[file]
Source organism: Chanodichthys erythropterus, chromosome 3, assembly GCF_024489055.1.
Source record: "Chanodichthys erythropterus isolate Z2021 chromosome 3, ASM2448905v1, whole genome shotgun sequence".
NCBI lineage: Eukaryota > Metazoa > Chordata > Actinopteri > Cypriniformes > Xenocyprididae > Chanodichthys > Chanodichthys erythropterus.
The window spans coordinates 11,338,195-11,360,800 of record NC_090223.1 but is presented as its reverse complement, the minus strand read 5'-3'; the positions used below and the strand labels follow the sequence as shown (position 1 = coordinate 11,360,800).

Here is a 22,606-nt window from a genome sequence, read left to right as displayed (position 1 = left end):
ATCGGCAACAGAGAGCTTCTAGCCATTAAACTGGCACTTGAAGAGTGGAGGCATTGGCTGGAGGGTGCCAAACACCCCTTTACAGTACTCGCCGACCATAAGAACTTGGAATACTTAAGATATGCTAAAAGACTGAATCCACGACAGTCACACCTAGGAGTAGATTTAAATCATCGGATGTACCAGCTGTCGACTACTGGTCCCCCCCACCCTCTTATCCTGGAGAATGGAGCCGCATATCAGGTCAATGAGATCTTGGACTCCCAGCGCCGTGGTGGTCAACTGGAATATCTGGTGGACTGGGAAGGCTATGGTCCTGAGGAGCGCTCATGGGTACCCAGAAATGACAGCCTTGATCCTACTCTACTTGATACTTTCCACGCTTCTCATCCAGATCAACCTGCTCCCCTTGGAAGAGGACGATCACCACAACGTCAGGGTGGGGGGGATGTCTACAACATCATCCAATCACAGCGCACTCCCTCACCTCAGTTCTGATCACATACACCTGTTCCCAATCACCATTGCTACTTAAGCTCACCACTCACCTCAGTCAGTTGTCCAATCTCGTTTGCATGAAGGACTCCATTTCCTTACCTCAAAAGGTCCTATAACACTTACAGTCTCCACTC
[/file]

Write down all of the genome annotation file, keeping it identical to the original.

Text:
Source organism: Chanodichthys erythropterus, chromosome 3, assembly GCF_024489055.1.
Source record: "Chanodichthys erythropterus isolate Z2021 chromosome 3, ASM2448905v1, whole genome shotgun sequence".
NCBI lineage: Eukaryota > Metazoa > Chordata > Actinopteri > Cypriniformes > Xenocyprididae > Chanodichthys > Chanodichthys erythropterus.
The window spans coordinates 11,338,195-11,360,800 of record NC_090223.1 but is presented as its reverse complement, the minus strand read 5'-3'; the positions used below and the strand labels follow the sequence as shown (position 1 = coordinate 11,360,800).

Here is a 22,606-nt window from a genome sequence, read left to right as displayed (position 1 = left end):
ATCGGCAACAGAGAGCTTCTAGCCATTAAACTGGCACTTGAAGAGTGGAGGCATTGGCTGGAGGGTGCCAAACACCCCTTTACAGTACTCGCCGACCATAAGAACTTGGAATACTTAAGATATGCTAAAAGACTGAATCCACGACAGTCACACCTAGGAGTAGATTTAAATCATCGGATGTACCAGCTGTCGACTACTGGTCCCCCCCACCCTCTTATCCTGGAGAATGGAGCCGCATATCAGGTCAATGAGATCTTGGACTCCCAGCGCCGTGGTGGTCAACTGGAATATCTGGTGGACTGGGAAGGCTATGGTCCTGAGGAGCGCTCATGGGTACCCAGAAATGACAGCCTTGATCCTACTCTACTTGATACTTTCCACGCTTCTCATCCAGATCAACCTGCTCCCCTTGGAAGAGGACGATCACCACAACGTCAGGGTGGGGGGGATGTCTACAACATCATCCAATCACAGCGCACTCCCTCACCTCAGTTCTGATCACATACACCTGTTCCCAATCACCATTGCTACTTAAGCTCACCACTCACCTCAGTCAGTTGTCCAATCTCGTTTGCATGAAGGACTCCATTTCCTTACCTCAAAAGGTCCTATAACACTTACAGTCTCCACTC